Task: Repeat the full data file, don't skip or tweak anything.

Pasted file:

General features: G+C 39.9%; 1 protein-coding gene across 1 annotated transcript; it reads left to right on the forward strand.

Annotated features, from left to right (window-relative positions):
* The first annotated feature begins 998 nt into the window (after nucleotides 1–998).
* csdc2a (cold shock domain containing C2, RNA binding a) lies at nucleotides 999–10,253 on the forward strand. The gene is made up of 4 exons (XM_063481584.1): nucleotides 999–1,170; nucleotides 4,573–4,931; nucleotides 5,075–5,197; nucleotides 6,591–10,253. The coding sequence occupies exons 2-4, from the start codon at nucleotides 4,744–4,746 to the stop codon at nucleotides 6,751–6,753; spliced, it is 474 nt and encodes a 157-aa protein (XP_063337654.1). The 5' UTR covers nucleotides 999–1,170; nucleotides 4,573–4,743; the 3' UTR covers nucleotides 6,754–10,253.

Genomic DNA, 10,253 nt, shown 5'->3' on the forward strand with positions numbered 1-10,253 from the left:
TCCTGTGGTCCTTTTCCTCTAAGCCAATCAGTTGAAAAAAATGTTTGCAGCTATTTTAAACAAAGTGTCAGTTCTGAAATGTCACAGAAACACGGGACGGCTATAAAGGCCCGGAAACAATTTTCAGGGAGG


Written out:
General features: G+C 39.9%; 1 protein-coding gene across 1 annotated transcript; it reads left to right on the forward strand.

Annotated features, from left to right (window-relative positions):
* The first annotated feature begins 998 nt into the window (after nucleotides 1–998).
* csdc2a (cold shock domain containing C2, RNA binding a) lies at nucleotides 999–10,253 on the forward strand. The gene is made up of 4 exons (XM_063481584.1): nucleotides 999–1,170; nucleotides 4,573–4,931; nucleotides 5,075–5,197; nucleotides 6,591–10,253. The coding sequence occupies exons 2-4, from the start codon at nucleotides 4,744–4,746 to the stop codon at nucleotides 6,751–6,753; spliced, it is 474 nt and encodes a 157-aa protein (XP_063337654.1). The 5' UTR covers nucleotides 999–1,170; nucleotides 4,573–4,743; the 3' UTR covers nucleotides 6,754–10,253.

Genomic DNA, 10,253 nt, shown 5'->3' on the forward strand with positions numbered 1-10,253 from the left:
TCCTGTGGTCCTTTTCCTCTAAGCCAATCAGTTGAAAAAAATGTTTGCAGCTATTTTAAACAAAGTGTCAGTTCTGAAATGTCACAGAAACACGGGACGGCTATAAAGGCCCGGAAACAATTTTCAGGGAGG